The GI Bride

The GI Bride by Iris Jones Simantel Read Free Book Online

Book: The GI Bride by Iris Jones Simantel Read Free Book Online
Authors: Iris Jones Simantel
Sunday dinners back home, when Mum dished up the food in the kitchen to make sure each
person got the appropriate quantity, according to their place in the family, and we
shared one glass.
    I was soon experiencing problems after
I’d eaten some of the rich food, especially the heavy German dishes prepared by my
mother-in-law. I had to refuse some, asking if I might just have some toast, and she
would be offended, often bursting into tears.
    ‘No one’s ever insulted the food
I prepared for them,’ she would choke out between sobs. I felt awful about it, but
what could I do? I didn’t mean to hurt her feelings and certainly couldn’t
control my physical reactions. ‘Please, Bob,’ I said, ‘could you
explain to her about the simple diet I’ve always been used to? I can’t just
change overnight. Please try to make her understand.’
    ‘I’ll try,’ he said,
‘but my mother’s a stubborn German and I doubt she’ll be willing or
able to change either.’
    Poor Bob. I remember how frustrated he
became with both of us. He and I had little private time together and even our
lovemaking was strained: we were alwaysconcerned that his parents
might hear and know what we were doing; I mean, did we really think they didn’t
know? Occasionally we ended up laughing at our fumbling efforts to be quiet under the
    ‘Is everything all right in
there?’ we’d hear from next door. It wasn’t easy to sleep in the
bedroom adjoining theirs, knowing how thin the walls were. It had been different when we
were with Mum and Dad: we joked about it through the wall and had some good laughs. I
was beginning to think that those people never laughed. They seemed devoid of any sense
of humour.
    ‘Do you think they’ve ever done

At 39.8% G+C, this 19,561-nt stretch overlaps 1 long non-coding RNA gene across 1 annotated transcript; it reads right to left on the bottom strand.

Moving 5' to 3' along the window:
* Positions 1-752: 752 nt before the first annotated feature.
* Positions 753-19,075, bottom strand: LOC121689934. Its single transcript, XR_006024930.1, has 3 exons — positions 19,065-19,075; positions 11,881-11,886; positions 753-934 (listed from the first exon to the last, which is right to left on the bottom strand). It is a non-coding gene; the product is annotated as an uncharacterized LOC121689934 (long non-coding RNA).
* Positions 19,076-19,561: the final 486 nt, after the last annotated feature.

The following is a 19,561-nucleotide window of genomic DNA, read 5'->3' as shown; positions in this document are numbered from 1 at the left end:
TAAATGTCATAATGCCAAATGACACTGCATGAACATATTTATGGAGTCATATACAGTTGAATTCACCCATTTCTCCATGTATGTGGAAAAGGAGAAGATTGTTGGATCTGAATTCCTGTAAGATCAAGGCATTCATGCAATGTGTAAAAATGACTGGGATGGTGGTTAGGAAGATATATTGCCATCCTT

it?’ I asked Bob. I tried to imagine it and ended up giggling.
    ‘Nah, I musta been adopted,’ he
said. ‘There’s no way I coulda come out of those two.’ I was glad he
was different from the rest of his family.
    Bob had told me his sister had learning
difficulties and had attended a special school. He also claimed that his mother had been
instrumental in Roberta and Mike getting together. Apparently Mrs Irvine had worked with
Mike and had arranged the whole thing, even their marriage. I didn’t intend to
allow our lives to be dictated, as theirs obviously had been.
    It soon became apparent that our living with
Bob’s parents wasn’t going to work. I was terribly homesick, which no one
seemed to understand or have the slightest sympathy for, and I began to feel quite ill.
I was constantly hurting my mother-in-law’s feelings by not eating the food
she’d prepared or staying in my room to write letters or read, sometimes just to
cry. The situation worsened when, just a few weeks after our arrival, I received word
that mygranddad had died. I was devastated and inconsolable for days.
My poor husband was at a loss to know what to do. There was no one to share my grief
with so I buried my head under the bed covers and wept.
    At about that time, and perhaps to take my
mind off my grandfather’s death, Bob announced that he was taking me away for a
few days. He had realized that I needed a break from all the stress and we really did
need some time alone together.
    He didn’t tell me where we were going.
It was a surprise, he told me, and it certainly was.
    ‘I need to give my car a good
workout,’ he said. ‘Dad did drive it occasionally while I was away, just to
keep it in order, but it needs a real road-trip to get it in good shape.’
I’d been thrilled to learn that Bob had a car and felt as though I had taken a
giant step up in the world. I don’t remember what make it was, but it was huge
compared to British cars.
    We drove to the neighbouring state of
Wisconsin. First, we stopped to see some relatives who were dairy farmers. There, I
helped gather eggs and learned how to size them and place them in cartons. Although
Bob’s aunt Freda was his mother’s sister, the two women were

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